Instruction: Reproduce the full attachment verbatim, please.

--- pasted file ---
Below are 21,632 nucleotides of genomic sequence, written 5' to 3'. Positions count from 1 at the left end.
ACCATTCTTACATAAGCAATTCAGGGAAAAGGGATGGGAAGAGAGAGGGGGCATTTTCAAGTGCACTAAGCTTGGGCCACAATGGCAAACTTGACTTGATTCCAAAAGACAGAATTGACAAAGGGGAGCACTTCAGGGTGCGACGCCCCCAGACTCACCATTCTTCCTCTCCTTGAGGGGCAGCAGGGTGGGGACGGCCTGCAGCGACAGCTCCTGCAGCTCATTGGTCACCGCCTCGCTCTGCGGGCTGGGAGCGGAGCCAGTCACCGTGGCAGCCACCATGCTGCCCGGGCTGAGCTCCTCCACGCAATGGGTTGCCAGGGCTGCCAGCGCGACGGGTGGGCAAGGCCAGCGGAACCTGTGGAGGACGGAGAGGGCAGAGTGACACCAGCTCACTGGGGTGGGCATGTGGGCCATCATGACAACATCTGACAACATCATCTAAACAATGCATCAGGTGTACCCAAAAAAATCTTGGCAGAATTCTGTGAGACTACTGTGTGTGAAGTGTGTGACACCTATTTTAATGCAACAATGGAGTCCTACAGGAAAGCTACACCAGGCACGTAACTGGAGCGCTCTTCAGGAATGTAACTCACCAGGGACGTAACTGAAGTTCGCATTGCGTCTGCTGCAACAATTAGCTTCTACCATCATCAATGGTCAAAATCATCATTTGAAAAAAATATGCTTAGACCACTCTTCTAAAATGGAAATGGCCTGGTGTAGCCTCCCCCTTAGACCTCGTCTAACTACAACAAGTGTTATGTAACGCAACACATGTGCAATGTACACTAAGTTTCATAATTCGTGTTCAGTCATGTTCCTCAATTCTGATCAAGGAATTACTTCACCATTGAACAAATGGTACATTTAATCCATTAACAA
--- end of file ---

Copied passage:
Below are 21,632 nucleotides of genomic sequence, written 5' to 3'. Positions count from 1 at the left end.
ACCATTCTTACATAAGCAATTCAGGGAAAAGGGATGGGAAGAGAGAGGGGGCATTTTCAAGTGCACTAAGCTTGGGCCACAATGGCAAACTTGACTTGATTCCAAAAGACAGAATTGACAAAGGGGAGCACTTCAGGGTGCGACGCCCCCAGACTCACCATTCTTCCTCTCCTTGAGGGGCAGCAGGGTGGGGACGGCCTGCAGCGACAGCTCCTGCAGCTCATTGGTCACCGCCTCGCTCTGCGGGCTGGGAGCGGAGCCAGTCACCGTGGCAGCCACCATGCTGCCCGGGCTGAGCTCCTCCACGCAATGGGTTGCCAGGGCTGCCAGCGCGACGGGTGGGCAAGGCCAGCGGAACCTGTGGAGGACGGAGAGGGCAGAGTGACACCAGCTCACTGGGGTGGGCATGTGGGCCATCATGACAACATCTGACAACATCATCTAAACAATGCATCAGGTGTACCCAAAAAAATCTTGGCAGAATTCTGTGAGACTACTGTGTGTGAAGTGTGTGACACCTATTTTAATGCAACAATGGAGTCCTACAGGAAAGCTACACCAGGCACGTAACTGGAGCGCTCTTCAGGAATGTAACTCACCAGGGACGTAACTGAAGTTCGCATTGCGTCTGCTGCAACAATTAGCTTCTACCATCATCAATGGTCAAAATCATCATTTGAAAAAAATATGCTTAGACCACTCTTCTAAAATGGAAATGGCCTGGTGTAGCCTCCCCCTTAGACCTCGTCTAACTACAACAAGTGTTATGTAACGCAACACATGTGCAATGTACACTAAGTTTCATAATTCGTGTTCAGTCATGTTCCTCAATTCTGATCAAGGAATTACTTCACCATTGAACAAATGGTACATTTAATCCATTAACAA